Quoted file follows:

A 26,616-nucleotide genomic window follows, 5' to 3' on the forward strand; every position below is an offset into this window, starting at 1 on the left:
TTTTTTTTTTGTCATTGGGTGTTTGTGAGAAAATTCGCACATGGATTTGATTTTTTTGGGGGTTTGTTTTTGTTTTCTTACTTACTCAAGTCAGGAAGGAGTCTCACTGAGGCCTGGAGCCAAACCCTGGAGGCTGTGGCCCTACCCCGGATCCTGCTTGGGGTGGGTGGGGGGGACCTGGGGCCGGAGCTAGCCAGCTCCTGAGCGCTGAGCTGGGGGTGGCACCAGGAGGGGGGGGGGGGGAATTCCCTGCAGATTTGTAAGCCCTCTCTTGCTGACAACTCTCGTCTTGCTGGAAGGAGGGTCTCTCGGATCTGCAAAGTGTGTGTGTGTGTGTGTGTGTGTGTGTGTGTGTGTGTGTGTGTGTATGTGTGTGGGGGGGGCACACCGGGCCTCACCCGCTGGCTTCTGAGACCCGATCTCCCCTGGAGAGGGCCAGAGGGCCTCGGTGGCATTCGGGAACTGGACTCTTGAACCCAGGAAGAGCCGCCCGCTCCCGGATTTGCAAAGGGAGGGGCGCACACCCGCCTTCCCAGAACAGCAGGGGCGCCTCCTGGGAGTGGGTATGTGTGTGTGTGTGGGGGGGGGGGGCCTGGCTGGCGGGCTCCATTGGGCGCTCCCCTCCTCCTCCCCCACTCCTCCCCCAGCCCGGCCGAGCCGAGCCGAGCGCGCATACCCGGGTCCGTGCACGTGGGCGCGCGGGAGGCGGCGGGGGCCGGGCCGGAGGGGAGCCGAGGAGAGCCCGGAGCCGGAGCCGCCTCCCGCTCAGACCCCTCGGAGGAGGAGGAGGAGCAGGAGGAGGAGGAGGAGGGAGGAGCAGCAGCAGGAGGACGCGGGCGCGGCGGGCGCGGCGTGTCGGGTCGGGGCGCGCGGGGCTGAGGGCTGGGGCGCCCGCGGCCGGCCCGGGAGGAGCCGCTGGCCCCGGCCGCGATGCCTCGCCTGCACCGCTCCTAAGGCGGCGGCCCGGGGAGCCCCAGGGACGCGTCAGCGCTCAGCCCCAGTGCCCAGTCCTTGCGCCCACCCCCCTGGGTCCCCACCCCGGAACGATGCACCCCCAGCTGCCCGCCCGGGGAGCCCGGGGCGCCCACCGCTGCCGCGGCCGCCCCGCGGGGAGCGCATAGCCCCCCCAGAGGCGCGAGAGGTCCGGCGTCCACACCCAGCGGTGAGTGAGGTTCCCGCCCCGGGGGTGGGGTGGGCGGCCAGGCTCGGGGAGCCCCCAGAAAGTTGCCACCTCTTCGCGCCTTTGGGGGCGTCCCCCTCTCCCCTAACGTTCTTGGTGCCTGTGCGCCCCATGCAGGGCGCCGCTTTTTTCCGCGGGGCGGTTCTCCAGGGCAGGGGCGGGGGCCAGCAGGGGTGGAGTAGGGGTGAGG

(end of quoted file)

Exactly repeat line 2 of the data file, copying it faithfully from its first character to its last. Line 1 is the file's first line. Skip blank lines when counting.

TTTTTTTTTTGTCATTGGGTGTTTGTGAGAAAATTCGCACATGGATTTGATTTTTTTGGGGGTTTGTTTTTGTTTTCTTACTTACTCAAGTCAGGAAGGAGTCTCACTGAGGCCTGGAGCCAAACCCTGGAGGCTGTGGCCCTACCCCGGATCCTGCTTGGGGTGGGTGGGGGGGACCTGGGGCCGGAGCTAGCCAGCTCCTGAGCGCTGAGCTGGGGGTGGCACCAGGAGGGGGGGGGGGGGAATTCCCTGCAGATTTGTAAGCCCTCTCTTGCTGACAACTCTCGTCTTGCTGGAAGGAGGGTCTCTCGGATCTGCAAAGTGTGTGTGTGTGTGTGTGTGTGTGTGTGTGTGTGTGTGTGTGTGTATGTGTGTGGGGGGGGCACACCGGGCCTCACCCGCTGGCTTCTGAGACCCGATCTCCCCTGGAGAGGGCCAGAGGGCCTCGGTGGCATTCGGGAACTGGACTCTTGAACCCAGGAAGAGCCGCCCGCTCCCGGATTTGCAAAGGGAGGGGCGCACACCCGCCTTCCCAGAACAGCAGGGGCGCCTCCTGGGAGTGGGTATGTGTGTGTGTGTGGGGGGGGGGGGCCTGGCTGGCGGGCTCCATTGGGCGCTCCCCTCCTCCTCCCCCACTCCTCCCCCAGCCCGGCCGAGCCGAGCCGAGCGCGCATACCCGGGTCCGTGCACGTGGGCGCGCGGGAGGCGGCGGGGGCCGGGCCGGAGGGGAGCCGAGGAGAGCCCGGAGCCGGAGCCGCCTCCCGCTCAGACCCCTCGGAGGAGGAGGAGGAGCAGGAGGAGGAGGAGGAGGGAGGAGCAGCAGCAGGAGGACGCGGGCGCGGCGGGCGCGGCGTGTCGGGTCGGGGCGCGCGGGGCTGAGGGCTGGGGCGCCCGCGGCCGGCCCGGGAGGAGCCGCTGGCCCCGGCCGCGATGCCTCGCCTGCACCGCTCCTAAGGCGGCGGCCCGGGGAGCCCCAGGGACGCGTCAGCGCTCAGCCCCAGTGCCCAGTCCTTGCGCCCACCCCCCTGGGTCCCCACCCCGGAACGATGCACCCCCAGCTGCCCGCCCGGGGAGCCCGGGGCGCCCACCGCTGCCGCGGCCGCCCCGCGGGGAGCGCATAGCCCCCCCAGAGGCGCGAGAGGTCCGGCGTCCACACCCAGCGGTGAGTGAGGTTCCCGCCCCGGGGGTGGGGTGGGCGGCCAGGCTCGGGGAGCCCCCAGAAAGTTGCCACCTCTTCGCGCCTTTGGGGGCGTCCCCCTCTCCCCTAACGTTCTTGGTGCCTGTGCGCCCCATGCAGGGCGCCGCTTTTTTCCGCGGGGCGGTTCTCCAGGGCAGGGGCGGGGGCCAGCAGGGGTGGAGTAGGGGTGAGG